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Bush nominates Roberts to Supreme Court

Republicans praise nominee as Dems vow thorough review

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President Bush called John Roberts "one of the best legal minds of his generation."

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WASHINGTON (CNN) -- President Bush on Tuesday chose as his first Supreme Court nominee U.S. Circuit Judge John Roberts Jr., a conservative whose selection pleased Republicans and prompted Democrats to vow a thorough review in the Senate.

If confirmed by the Senate, Roberts would replace retiring Justice Sandra Day O'Connor, who gained a reputation as a moderate swing voter in her 24 terms on the nation's highest court.

Bush called the selection of a nominee to the high court "one of the most consequential decisions a president makes."

Bush's announcement, televised nationally in prime time Tuesday from the White House, ended nearly three weeks of fervent speculation about who would take O'Connor's pivotal place on the court.

A senior administration official told CNN that Bush interviewed Roberts Friday at the White House and made his final decision Tuesday morning. He called Roberts about 12:30 p.m. to offer him the appointment.

With Roberts standing at his side, Bush said the nominee "has devoted his entire professional life to the cause of justice and is widely admired for his intellect, his sound judgment and personal decency." (Transcript)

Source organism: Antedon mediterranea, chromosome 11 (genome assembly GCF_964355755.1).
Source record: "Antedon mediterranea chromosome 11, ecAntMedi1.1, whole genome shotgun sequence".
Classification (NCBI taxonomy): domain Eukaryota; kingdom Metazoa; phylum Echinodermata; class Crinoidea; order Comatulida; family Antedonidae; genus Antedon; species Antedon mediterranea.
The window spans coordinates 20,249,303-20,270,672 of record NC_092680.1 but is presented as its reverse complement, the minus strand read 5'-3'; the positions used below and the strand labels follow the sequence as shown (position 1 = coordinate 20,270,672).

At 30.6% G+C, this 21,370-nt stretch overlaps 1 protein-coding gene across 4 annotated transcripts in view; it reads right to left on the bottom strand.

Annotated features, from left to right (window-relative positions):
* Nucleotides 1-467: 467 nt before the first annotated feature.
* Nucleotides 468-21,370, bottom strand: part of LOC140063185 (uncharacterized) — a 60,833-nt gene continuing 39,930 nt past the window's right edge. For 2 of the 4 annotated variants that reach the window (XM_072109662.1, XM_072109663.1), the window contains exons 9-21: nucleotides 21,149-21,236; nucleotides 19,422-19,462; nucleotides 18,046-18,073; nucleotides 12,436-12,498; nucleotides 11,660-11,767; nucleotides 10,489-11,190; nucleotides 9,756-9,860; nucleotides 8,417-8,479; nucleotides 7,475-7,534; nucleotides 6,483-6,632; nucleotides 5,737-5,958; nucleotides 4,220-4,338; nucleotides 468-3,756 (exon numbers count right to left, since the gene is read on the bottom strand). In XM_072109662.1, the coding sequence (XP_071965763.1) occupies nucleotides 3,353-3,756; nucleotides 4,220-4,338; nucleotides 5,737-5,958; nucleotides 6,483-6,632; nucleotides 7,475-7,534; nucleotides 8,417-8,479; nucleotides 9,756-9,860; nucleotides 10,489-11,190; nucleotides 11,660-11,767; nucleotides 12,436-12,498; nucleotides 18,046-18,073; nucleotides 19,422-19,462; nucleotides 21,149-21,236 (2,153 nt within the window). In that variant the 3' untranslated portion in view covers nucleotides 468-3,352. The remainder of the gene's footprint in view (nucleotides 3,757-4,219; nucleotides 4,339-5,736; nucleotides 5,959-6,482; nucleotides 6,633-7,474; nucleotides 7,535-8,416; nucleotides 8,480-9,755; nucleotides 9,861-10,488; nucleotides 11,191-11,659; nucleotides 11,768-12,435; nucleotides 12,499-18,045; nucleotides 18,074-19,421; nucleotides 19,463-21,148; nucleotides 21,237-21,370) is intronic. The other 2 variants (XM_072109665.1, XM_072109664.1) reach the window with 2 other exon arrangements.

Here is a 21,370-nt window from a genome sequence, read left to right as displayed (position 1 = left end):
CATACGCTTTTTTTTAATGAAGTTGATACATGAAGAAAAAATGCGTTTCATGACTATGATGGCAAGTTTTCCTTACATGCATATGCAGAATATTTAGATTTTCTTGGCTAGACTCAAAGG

In a brief statement, Roberts said, "It is both an honor and very humbling to be nominated to serve on the Supreme Court."

Roberts, 50, who serves on the U.S. Court of Appeals for the District of Columbia, considered the most influential federal panel outside of the Supreme Court, took the bench in 2003 after his confirmation was held up two years by Senate Democrats.

He was nominated to the same court in 1992 by the president's father, President George H.W. Bush, but his nomination did not come up for a vote in the Democratic-controlled Senate before the White House changed hands in January 1993.

A veteran appellate attorney, Roberts has argued 39 cases before the Supreme Court, both in private practice and as deputy solicitor general during the elder Bush's administration.